I’ve had a couple of conversations with Skype exec Jonathan Christensen over the last few days to get a better understanding of just what directions the company plans to go with regard to third party developers. The recent announcement of the closing of the Skype Extras program seems to suggest Skype is heading exactly in the wrong direction.
As an aside, one of those conversations was extraordinary from a technical perspective. Jonathan called me via Skype, which forwarded via Skype Out to my mobile phone when I didn’t pick up. Since Google now controls my mobile number, it rang my cell and my home Vonage line per my rules. I picked up the vonage line and I had a crystal clear connection with no lag.
Christensen says that the Extras announcement is not about Skype backing away from a robust developer platform. Rather, he says, Skype is focusing on a next generation platform that will hopefully address the deficiencies of the old program and open many more opportunities for developers to build on Skype services.
Vague? Somewhat. But it’s a heck of a lot more information than we’ve ever gotten out of Skype before.
Eventually, we suspect, Skype will release a SDK that allows developers to integrate deep into Skype and make calls over the Skype service without opening the Skype client. In other words, people may start to think of Skype (voice, video, chat) as a service rather than a client that must be installed and used to communicate. Today’s tools, which include a public API and the now defunct Extras program, require developers to open the Skype client to make a call.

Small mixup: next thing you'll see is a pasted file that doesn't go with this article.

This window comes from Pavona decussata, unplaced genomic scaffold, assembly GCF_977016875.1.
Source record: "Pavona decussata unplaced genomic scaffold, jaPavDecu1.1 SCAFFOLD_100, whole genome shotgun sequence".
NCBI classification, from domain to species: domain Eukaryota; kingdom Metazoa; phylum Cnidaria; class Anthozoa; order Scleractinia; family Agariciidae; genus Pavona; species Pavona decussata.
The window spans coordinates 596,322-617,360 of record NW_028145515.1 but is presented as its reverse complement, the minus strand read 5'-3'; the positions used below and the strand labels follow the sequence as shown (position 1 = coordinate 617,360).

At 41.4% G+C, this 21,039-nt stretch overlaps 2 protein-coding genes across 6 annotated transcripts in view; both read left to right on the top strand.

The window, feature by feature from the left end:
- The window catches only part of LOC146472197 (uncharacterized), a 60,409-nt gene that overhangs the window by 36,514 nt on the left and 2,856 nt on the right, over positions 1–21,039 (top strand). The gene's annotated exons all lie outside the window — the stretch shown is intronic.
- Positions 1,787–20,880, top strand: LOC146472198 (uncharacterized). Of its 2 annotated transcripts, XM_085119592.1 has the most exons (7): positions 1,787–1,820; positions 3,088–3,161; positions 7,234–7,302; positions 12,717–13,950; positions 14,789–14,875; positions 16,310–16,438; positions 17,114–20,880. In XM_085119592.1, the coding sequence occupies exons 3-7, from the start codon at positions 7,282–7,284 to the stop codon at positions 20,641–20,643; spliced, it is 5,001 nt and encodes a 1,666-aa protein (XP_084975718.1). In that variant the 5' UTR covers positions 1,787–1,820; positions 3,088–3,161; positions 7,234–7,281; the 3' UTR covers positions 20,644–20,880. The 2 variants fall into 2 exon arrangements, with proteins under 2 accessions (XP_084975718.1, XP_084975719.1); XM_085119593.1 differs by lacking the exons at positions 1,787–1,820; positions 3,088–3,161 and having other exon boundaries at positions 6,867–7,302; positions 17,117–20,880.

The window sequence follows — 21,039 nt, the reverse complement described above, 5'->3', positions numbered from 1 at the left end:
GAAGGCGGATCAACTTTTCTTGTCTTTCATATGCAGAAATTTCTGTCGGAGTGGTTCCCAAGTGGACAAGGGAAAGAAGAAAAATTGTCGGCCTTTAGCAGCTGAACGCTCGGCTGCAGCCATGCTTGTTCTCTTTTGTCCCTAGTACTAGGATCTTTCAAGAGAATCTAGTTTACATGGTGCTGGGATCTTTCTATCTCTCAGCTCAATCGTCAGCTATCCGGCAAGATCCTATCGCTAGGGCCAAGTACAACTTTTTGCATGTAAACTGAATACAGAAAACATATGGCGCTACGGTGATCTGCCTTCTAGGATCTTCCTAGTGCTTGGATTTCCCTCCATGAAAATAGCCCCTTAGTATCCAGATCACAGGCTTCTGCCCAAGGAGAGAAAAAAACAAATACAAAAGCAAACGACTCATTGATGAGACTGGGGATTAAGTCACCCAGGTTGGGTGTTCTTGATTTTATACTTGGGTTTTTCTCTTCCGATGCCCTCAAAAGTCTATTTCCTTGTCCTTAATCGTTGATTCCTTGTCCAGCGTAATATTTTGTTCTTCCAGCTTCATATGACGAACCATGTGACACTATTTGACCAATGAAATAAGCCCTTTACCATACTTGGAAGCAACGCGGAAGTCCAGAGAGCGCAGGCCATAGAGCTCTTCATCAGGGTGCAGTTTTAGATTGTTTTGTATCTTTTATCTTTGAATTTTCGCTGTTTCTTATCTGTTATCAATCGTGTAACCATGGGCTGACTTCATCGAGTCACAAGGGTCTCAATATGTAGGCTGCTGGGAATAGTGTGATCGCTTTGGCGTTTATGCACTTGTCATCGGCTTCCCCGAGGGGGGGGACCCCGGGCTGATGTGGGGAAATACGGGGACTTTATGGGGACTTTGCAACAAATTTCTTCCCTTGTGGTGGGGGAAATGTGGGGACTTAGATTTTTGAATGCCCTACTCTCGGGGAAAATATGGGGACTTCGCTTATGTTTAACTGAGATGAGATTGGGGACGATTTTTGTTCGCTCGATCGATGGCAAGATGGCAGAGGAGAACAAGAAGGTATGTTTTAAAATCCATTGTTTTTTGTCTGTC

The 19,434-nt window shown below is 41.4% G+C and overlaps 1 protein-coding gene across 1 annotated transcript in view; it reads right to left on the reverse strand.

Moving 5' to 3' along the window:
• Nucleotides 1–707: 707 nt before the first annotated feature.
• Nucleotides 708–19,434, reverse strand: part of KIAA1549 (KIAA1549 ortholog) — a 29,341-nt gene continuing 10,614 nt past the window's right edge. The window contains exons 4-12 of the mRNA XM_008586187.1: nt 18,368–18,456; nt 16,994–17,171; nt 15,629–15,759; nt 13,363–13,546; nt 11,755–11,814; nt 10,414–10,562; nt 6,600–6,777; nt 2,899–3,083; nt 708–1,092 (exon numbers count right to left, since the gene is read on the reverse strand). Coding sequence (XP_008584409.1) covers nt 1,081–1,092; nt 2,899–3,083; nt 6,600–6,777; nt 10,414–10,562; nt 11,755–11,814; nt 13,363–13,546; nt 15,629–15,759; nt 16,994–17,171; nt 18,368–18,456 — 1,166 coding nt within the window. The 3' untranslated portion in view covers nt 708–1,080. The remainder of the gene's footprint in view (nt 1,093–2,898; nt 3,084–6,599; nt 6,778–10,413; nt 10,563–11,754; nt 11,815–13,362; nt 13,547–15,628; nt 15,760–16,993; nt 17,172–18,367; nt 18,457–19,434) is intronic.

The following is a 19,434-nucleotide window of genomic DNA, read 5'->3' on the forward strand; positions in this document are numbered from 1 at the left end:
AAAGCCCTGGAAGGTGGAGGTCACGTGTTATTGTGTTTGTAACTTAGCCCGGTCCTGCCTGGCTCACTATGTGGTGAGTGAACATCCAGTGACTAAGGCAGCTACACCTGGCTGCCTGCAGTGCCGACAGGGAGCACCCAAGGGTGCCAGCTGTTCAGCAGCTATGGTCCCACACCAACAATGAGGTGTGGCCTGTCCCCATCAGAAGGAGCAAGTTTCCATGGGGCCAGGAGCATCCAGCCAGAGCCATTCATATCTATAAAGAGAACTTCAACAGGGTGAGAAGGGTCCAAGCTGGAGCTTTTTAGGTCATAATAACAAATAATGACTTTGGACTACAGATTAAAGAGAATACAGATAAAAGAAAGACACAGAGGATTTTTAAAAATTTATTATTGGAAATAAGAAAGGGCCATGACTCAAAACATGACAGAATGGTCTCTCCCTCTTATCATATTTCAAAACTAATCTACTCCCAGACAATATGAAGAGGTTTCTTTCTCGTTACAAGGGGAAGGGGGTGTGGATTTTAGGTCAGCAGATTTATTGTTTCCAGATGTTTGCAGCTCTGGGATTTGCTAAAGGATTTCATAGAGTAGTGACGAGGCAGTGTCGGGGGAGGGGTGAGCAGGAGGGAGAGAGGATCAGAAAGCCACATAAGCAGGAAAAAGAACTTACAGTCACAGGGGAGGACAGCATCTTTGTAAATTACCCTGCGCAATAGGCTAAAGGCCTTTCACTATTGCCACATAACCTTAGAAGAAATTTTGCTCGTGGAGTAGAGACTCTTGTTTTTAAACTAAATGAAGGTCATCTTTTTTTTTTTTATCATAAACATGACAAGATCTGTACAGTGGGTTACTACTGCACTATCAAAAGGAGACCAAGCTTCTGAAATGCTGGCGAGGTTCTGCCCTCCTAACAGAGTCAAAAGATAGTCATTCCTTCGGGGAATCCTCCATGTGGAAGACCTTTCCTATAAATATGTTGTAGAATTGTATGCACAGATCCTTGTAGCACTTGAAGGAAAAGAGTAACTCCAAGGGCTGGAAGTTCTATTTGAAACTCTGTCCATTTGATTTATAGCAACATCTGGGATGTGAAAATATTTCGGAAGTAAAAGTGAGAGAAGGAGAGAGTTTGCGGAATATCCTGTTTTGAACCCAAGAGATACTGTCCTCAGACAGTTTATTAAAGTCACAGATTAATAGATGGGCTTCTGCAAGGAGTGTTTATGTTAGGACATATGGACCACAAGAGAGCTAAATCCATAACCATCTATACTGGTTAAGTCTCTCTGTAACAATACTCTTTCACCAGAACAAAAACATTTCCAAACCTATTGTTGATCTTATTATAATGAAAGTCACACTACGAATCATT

In the future we’ll see other third party desktop applications be able to make Skype calls directly, and possibly share in the growing Skype-out per minute charges that make up the bulk of Skype revenues. And sometime after that, we will see web applications leveraging Skype as a service, too.
A couple of things have to happen first, though. There are two reasons Skype has to run on a client today. The first is audio/video encoding at the client level that ensure high quality calls with low latency and minimal configuration. There’s a reason calls on Skype tend to sound good. The second is the p2p architecture of Skype, which also affects latency and cost.
It’s relatively straightforward for Skype to allow third parties to build both functions into their apps via a SDK, which is why we’ll see desktop applications integrate Skype as a service first.
But the real win is when you can initiate skype voice and video calls via web applications. It’s not clear that we’re anywhere near that being possible with today’s browsers, say experts we’ve spoken with. There will likely always need to be some desktop software to assist with at least audio/video encoding. But it’s possible this could be done via browser plugins, or even in Flash.
Anyway, we’re looking a ways into the future with all of this. But one thing seems clear – Skype, which is happily soon to be under new management, will someday open its doors widely to developers.